It is November 8, the night of the Great Event and I am watching NDTV. The clean-shaven presenter can barely contain his excitement. He prances around like a peacock. His pastel post-Nehru jacket is like an emblem of a new era of which he is the heart and soul.
He is catatonic with delight, the microphone jutting from his fingers like a symbol of self-righteousness. Tonight, he has nothing to fear, he exclaims into the mike, for he has no black money. Those with mountains of Rs 500 and Rs 1,000 notes will now get no rest as the government has declared that starting midnight on November 9, these will no longer be legal tender. His moral apoplexy has reached a crescendo. He seems to be laughing on the inside as well. His being is equal parts pleasure and condemnation.
Delhi’s Valmiki Colony is tucked into a tiny corner behind the upscale Malviya Nagar in the city’s southern part. I am here to do some field work on a topic that has nothing to do with money, except that everyone here is poor and so, money-talk is a constant. It is the night after the Great Event and we are crammed into a tiny room where a family of five lives. The father is a vegetable vendor and the mother is part of a neighbourhood self-help initiative started by the Delhi government.
The lanes of Valmiki Colony are so narrow that if you stretch out your arms, you could nearly touch the walls on either side. Almost everyone in the room had Rs 500 and Rs 1,000 notes on the night of the Great Event. The room-owner tells me that he uses the proceeds from the day’s sales to buy vegetables to sell the next day. Like many street vendors in India, he too does not have a bank account.
According to a recent media release by the National Hawker Federation, around 50 % of such workers do not have a bank account. The number of workers in the wider informal sector of the economy who do not have any relationship with the financial sector is higher. Cash flows in to his one-room house every evening and then out the next morning. And, the others in the room? Would they go to the bank the next day to exchange their cash into legal tender? A woman who sells peanuts says that she fears entering one as banks “treat us like dogs”.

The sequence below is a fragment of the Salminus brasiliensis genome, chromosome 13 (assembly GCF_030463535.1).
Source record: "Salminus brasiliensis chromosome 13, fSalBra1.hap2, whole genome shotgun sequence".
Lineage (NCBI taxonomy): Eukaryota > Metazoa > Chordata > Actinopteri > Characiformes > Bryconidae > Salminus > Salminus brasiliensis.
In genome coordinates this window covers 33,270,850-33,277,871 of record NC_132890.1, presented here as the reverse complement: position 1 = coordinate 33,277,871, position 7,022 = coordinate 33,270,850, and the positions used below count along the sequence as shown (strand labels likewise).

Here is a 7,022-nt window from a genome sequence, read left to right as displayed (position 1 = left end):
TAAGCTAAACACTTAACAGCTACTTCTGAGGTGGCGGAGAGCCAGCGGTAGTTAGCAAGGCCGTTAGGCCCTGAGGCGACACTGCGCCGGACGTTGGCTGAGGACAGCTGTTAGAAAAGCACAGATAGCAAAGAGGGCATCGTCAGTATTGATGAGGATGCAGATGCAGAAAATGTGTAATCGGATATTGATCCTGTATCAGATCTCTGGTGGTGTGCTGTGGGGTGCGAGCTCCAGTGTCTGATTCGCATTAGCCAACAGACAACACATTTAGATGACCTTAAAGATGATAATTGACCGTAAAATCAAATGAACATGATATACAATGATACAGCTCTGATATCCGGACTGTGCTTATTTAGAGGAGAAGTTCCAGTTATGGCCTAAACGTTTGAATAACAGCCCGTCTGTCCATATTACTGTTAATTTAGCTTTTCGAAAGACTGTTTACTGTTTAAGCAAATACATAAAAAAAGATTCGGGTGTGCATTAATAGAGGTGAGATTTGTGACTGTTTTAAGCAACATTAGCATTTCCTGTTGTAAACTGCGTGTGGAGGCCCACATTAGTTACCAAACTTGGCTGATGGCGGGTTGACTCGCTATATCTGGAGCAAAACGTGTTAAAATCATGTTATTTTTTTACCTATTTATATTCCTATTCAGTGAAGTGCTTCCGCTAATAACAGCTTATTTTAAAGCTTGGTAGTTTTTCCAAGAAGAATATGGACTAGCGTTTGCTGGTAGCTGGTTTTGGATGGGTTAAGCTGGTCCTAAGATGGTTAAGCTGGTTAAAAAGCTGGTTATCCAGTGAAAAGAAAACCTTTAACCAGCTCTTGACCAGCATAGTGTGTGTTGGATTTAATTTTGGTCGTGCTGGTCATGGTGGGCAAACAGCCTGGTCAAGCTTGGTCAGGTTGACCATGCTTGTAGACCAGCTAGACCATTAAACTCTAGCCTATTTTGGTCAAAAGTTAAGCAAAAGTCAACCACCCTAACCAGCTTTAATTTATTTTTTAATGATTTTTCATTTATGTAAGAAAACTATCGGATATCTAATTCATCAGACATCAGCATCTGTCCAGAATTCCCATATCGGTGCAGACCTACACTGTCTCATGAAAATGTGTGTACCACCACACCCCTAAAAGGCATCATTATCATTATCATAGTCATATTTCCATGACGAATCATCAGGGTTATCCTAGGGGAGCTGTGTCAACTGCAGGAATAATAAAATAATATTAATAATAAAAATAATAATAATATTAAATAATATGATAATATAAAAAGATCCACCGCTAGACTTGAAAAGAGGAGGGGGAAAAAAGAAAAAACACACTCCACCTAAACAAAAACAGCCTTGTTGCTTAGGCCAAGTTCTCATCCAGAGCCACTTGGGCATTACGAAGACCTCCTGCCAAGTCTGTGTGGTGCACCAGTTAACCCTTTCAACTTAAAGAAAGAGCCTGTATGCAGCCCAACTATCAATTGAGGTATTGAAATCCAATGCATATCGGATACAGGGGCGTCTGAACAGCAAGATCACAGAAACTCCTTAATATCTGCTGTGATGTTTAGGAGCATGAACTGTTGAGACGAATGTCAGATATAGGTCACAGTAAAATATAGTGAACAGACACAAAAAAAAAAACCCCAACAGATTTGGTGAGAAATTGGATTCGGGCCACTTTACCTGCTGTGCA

Higher moral ground
On Day three after the Great Event, I am at work and saunter across to the local branch of the bank where my salary is deposited. The clerk and I exchange pleasantries. He tells me that “new cash” should arrive sometime late afternoon and I would be able to withdraw my Rs 4,000 then.
I go my back to my office. There are emails to be attended to, work to be done, visitors to be greeted. And, of course, WhatsApp messages to be viewed. There’s been an unending flow of messages about the Great Event. The one I read over and over again says that all discussions regarding demonetisation should include representatives from the armed forces. “When these guys are struggling on the border, the aam junta can’t even face hardship for a few days,” the sender says. He concludes that all politicians who question the Great Event should be sent to spend time with soldiers at the border. This is met with a flurry of thumbs up responses from those within the border.